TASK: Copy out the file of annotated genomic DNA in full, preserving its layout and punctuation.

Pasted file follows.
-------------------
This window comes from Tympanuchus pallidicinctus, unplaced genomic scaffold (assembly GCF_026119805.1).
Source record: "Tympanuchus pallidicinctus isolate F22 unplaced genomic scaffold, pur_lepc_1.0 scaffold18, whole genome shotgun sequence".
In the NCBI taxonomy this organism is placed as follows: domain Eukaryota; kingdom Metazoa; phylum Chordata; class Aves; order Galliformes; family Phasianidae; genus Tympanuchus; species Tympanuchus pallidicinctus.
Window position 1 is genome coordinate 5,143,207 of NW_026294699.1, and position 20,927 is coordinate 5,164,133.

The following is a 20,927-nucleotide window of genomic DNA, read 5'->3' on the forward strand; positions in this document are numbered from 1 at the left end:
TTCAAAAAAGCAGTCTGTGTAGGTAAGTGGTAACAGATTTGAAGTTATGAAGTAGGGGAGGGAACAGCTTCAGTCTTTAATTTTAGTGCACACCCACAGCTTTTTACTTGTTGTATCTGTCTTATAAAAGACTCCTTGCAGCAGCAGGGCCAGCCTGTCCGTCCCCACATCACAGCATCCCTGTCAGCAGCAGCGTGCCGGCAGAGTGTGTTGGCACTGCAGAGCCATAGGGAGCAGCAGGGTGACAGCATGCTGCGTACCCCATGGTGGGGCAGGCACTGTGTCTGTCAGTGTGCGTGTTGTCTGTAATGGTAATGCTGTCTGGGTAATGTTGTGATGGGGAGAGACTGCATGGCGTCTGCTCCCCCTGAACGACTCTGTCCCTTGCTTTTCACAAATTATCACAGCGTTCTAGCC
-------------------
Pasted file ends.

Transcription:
This window comes from Tympanuchus pallidicinctus, unplaced genomic scaffold (assembly GCF_026119805.1).
Source record: "Tympanuchus pallidicinctus isolate F22 unplaced genomic scaffold, pur_lepc_1.0 scaffold18, whole genome shotgun sequence".
In the NCBI taxonomy this organism is placed as follows: domain Eukaryota; kingdom Metazoa; phylum Chordata; class Aves; order Galliformes; family Phasianidae; genus Tympanuchus; species Tympanuchus pallidicinctus.
Window position 1 is genome coordinate 5,143,207 of NW_026294699.1, and position 20,927 is coordinate 5,164,133.

The following is a 20,927-nucleotide window of genomic DNA, read 5'->3' on the forward strand; positions in this document are numbered from 1 at the left end:
TTCAAAAAAGCAGTCTGTGTAGGTAAGTGGTAACAGATTTGAAGTTATGAAGTAGGGGAGGGAACAGCTTCAGTCTTTAATTTTAGTGCACACCCACAGCTTTTTACTTGTTGTATCTGTCTTATAAAAGACTCCTTGCAGCAGCAGGGCCAGCCTGTCCGTCCCCACATCACAGCATCCCTGTCAGCAGCAGCGTGCCGGCAGAGTGTGTTGGCACTGCAGAGCCATAGGGAGCAGCAGGGTGACAGCATGCTGCGTACCCCATGGTGGGGCAGGCACTGTGTCTGTCAGTGTGCGTGTTGTCTGTAATGGTAATGCTGTCTGGGTAATGTTGTGATGGGGAGAGACTGCATGGCGTCTGCTCCCCCTGAACGACTCTGTCCCTTGCTTTTCACAAATTATCACAGCGTTCTAGCC